Meet Shannon Bishop and Black Cat Belly Dance. Shannon was one of the 20 Legacy Companies that helped form the Central PA Theatre & Dance Fest.

  1. What led you to belly dance? A friend! She asked me to try a class with her, and I did, although I really had very little dance background. But I really liked the teacher and I really fell in love with the music. And so from there I took classes a few times a week here in State College and then I started traveling to a lot of Bellydance festivals around the East Coast. When my teacher moved out of town, she encouraged me to start teaching and that was over 15 years ago!
  1. What has been your favorite performance to date? What’s something related to belly dance that you’ve never done that’s on your bucket list? My favorite performance is easy! It was definitely every time I’ve ever danced in Egypt with live musicians. Two years ago I did some shows with a live band on some Nile cruises so it was really amazing to dance in Egypt, with live music, while watching the Nile pass by as the ship cruised up and down the river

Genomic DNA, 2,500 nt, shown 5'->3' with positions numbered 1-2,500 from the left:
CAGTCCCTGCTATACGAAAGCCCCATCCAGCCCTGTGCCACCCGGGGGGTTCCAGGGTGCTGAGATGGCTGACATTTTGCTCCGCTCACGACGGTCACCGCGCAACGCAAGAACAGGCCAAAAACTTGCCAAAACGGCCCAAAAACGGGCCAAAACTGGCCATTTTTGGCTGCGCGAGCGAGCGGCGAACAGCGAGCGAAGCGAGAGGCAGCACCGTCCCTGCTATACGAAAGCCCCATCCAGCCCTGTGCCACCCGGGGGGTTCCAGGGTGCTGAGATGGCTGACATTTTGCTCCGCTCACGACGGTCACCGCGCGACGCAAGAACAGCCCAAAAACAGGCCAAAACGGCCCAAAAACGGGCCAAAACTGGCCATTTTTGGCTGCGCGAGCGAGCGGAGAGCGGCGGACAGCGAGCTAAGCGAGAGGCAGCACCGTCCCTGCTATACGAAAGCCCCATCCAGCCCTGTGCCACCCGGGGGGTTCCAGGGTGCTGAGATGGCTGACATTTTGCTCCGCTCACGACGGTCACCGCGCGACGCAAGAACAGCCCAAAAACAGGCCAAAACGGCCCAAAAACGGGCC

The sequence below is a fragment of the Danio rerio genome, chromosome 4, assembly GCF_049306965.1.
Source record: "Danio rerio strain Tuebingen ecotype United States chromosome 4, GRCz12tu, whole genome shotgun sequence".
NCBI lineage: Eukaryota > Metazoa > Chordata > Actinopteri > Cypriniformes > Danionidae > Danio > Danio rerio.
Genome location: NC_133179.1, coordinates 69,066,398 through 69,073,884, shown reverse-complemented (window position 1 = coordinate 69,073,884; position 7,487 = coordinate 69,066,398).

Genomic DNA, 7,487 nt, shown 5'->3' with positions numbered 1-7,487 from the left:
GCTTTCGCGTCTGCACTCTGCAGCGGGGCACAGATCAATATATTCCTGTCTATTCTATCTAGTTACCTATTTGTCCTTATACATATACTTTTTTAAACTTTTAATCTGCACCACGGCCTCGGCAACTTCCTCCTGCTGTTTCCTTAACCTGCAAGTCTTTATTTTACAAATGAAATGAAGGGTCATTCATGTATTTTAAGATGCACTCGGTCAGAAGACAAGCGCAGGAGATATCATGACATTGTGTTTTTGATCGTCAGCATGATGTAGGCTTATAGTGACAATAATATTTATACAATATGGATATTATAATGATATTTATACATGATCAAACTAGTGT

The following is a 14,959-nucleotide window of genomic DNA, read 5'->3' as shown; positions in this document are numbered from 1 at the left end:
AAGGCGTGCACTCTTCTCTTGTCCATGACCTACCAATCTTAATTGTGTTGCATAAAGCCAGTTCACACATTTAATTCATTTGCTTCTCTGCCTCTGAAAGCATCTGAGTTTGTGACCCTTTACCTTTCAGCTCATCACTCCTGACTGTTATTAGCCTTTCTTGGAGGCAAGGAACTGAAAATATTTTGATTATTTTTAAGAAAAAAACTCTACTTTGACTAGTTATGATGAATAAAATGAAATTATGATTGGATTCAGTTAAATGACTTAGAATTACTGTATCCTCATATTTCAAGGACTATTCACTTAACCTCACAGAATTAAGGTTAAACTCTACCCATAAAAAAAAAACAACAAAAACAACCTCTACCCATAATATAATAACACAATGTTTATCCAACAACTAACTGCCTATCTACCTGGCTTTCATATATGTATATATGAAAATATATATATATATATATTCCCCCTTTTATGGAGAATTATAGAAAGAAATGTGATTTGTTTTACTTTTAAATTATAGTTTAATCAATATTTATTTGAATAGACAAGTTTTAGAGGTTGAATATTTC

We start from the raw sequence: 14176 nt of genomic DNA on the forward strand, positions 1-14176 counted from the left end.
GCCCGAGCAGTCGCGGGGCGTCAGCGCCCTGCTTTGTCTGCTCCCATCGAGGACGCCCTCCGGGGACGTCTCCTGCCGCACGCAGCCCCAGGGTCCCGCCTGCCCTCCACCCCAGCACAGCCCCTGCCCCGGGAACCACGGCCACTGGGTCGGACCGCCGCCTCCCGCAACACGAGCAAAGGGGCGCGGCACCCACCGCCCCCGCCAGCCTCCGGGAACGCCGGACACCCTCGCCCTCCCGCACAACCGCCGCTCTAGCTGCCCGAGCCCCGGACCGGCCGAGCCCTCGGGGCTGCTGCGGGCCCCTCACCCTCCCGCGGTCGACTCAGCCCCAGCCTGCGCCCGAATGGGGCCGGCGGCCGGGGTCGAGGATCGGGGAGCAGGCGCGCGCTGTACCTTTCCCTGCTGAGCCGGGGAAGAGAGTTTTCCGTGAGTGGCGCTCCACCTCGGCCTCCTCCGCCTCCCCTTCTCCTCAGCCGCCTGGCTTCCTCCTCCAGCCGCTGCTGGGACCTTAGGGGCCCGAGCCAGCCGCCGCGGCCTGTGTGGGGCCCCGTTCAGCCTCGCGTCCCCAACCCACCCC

1. What advice would you give to someone just starting out in belly dance? Find a good teacher who will teach you more than just some steps. The beautiful thing about Bellydance is all of the cultural ties that it has and it’s such a great opportunity to learn about another culture while doing something really fun. If your teacher isn’t sharing those things with you, then he or she is leaving out the best parts of what makes the dance so magical. Having said that, it’s also a good idea to study with as many people as you can.
  1. What’s your approach to belly dance? I try to really honor the spirit of the dance, meaning, I try to make it a celebration of movement but I also am very respectful of the fact that this is a cultural dance that comes from a vibrant, culturally-rich tradition. Also, it’s a dance that can be done beautifully by anyone: women, men, little girls, grandmas, etc. But it’s also not an easy dance to do. So it’s great to keep training! I’ve been learning about this dance now for 17 years and I still have lots and lots to learn
  1. What’s something you want everyone to know about this art form? Lots of things! Lol. It shouldn’t be judged with the Western lens. Meaning, it’s not like a lot of other dance forms. It’s meant to always be improvised, it’s meant to have a strong and direct connection to the audience, and it’s best performed up close and personal to people, and not necessarily on a large formal stage. And it’s really fun!